In This Issue of Indiana Lawyer

JULY 7-20, 2010

Meet the 90-year-old Indianapolis attorney who helped found what is now the ACLU of Indiana and Indiana Legal Services. See how Indiana's justices voted and aligned in 2009. Read why many IP attorneys were disappointed with a recent Supreme Court of the United States ruling on patents.

Top StoriesBack to Top


Indiana’s freedom fighter

A 90-year-old Indianapolis attorney couldn’t have predicted his legal career of more than 60 years would include handling
many controversial clients, including the Ku Klux Klan and conscientious objectors of the Vietnam War.

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FocusBack to Top

What’s a patent worth?

The question of “What is my patent worth?” is never an easy one to answer, according to intellectual property
attorneys and others who specialize in helping patent holders determine what they should expect for a patent.

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OpinionBack to Top

In BriefBack to Top

Judicial pay case gets ABA support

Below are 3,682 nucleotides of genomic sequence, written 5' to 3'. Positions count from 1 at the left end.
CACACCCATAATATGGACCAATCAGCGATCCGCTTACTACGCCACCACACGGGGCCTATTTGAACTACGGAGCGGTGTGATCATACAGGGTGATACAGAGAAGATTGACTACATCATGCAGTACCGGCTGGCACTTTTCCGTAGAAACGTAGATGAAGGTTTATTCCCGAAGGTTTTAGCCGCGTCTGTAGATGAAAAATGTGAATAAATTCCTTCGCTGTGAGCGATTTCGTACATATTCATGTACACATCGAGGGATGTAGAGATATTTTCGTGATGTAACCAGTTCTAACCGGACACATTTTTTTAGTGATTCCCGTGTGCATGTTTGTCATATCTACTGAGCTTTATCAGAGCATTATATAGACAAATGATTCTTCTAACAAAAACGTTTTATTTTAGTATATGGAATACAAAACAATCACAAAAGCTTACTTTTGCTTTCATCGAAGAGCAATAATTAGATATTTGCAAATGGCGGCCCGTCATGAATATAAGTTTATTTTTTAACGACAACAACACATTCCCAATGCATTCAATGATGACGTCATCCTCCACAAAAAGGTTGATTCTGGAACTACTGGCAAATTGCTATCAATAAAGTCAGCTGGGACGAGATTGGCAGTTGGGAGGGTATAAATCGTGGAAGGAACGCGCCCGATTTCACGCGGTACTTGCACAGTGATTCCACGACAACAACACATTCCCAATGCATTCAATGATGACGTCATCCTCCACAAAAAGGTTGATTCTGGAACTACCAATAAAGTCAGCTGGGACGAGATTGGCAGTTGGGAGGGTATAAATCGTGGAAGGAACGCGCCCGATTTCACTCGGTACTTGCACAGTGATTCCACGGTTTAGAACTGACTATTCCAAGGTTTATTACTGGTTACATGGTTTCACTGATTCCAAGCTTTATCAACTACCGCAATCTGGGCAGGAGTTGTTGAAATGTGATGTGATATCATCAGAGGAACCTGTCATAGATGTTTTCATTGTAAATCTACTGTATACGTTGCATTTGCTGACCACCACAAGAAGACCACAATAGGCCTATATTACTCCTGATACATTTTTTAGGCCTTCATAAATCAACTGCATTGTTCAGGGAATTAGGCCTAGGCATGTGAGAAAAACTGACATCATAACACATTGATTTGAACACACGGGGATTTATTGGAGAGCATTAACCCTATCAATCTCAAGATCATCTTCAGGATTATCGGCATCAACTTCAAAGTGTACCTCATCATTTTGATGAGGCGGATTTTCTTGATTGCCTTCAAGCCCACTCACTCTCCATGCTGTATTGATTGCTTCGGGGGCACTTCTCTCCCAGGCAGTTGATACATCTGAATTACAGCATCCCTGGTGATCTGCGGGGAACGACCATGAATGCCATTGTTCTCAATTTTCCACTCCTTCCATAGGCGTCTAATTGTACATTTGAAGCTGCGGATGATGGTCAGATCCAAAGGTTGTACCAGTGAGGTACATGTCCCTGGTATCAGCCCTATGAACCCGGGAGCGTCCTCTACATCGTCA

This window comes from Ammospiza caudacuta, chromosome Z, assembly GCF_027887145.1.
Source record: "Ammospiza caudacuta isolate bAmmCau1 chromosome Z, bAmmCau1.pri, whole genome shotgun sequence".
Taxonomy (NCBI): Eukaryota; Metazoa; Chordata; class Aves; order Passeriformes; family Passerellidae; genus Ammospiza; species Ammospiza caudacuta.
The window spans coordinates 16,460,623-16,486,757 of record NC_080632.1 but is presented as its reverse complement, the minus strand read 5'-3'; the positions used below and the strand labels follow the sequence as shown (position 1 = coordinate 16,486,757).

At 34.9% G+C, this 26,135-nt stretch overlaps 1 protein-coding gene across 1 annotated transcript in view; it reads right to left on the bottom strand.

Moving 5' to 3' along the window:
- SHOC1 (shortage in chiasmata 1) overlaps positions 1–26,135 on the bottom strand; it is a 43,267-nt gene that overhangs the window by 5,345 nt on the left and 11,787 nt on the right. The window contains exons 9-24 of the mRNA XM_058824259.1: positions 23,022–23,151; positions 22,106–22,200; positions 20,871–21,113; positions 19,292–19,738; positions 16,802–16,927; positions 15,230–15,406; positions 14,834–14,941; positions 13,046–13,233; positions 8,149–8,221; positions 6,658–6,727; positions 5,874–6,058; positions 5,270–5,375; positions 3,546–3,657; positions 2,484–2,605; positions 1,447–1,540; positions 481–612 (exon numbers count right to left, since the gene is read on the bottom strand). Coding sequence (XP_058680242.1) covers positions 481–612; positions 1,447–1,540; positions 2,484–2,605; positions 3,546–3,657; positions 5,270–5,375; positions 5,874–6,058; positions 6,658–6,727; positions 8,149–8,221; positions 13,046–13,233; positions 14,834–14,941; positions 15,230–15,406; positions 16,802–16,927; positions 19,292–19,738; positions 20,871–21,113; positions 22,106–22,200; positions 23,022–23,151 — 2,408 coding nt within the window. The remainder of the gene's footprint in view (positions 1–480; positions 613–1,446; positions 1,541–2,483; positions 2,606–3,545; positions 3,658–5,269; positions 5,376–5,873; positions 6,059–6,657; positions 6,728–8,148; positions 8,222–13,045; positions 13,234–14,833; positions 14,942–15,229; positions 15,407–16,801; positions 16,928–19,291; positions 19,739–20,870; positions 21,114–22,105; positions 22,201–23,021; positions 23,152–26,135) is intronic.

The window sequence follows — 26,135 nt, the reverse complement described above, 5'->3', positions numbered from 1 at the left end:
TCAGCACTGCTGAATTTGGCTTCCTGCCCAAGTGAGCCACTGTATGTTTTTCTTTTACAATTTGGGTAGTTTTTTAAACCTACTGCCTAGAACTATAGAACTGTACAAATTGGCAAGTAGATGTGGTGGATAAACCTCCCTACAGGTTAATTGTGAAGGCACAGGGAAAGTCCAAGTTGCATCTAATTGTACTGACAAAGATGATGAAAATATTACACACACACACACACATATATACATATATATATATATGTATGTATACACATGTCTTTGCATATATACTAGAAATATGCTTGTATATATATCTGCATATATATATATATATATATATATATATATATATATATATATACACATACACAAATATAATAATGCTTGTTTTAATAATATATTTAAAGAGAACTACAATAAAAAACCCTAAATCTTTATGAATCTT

The American Bar Association wants the Supreme Court of the United States to take a case that asks whether congressional denial
of cost-of-living adjustments for federal judges compromises judicial independence and violates the Constitution.

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Law doesn’t infringe on free speech

The Supreme Court of the United States ruled June 24 on the case of Doe v. Reed, No. 09-559, in which Terre Haute
attorney James Bopp Jr. was the lead attorney on the case that pitted free speech versus public disclosure of ballot petition

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Justices rule on judicial mandate case

In its first case since the state amended its rules last year on how judicial mandates are handled, the Indiana Supreme Court
has today issued a decision about a St. Joseph Superior judge’s mandate for the county to pay for multiple items he
considered necessary for running the local juvenile justice system.

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Special SBack to Top

Disciplinary ActionsBack to Top

Bar AssociationsBack to Top

IBA: Divorce and Social Media

An overwhelming 81% of the nation’s top divorce attorneys say they have seen an increase in the number of cases using social networking evidence during the past five years, according to a recent survey of the American Academy of Matrimonial Lawyers (AAML).

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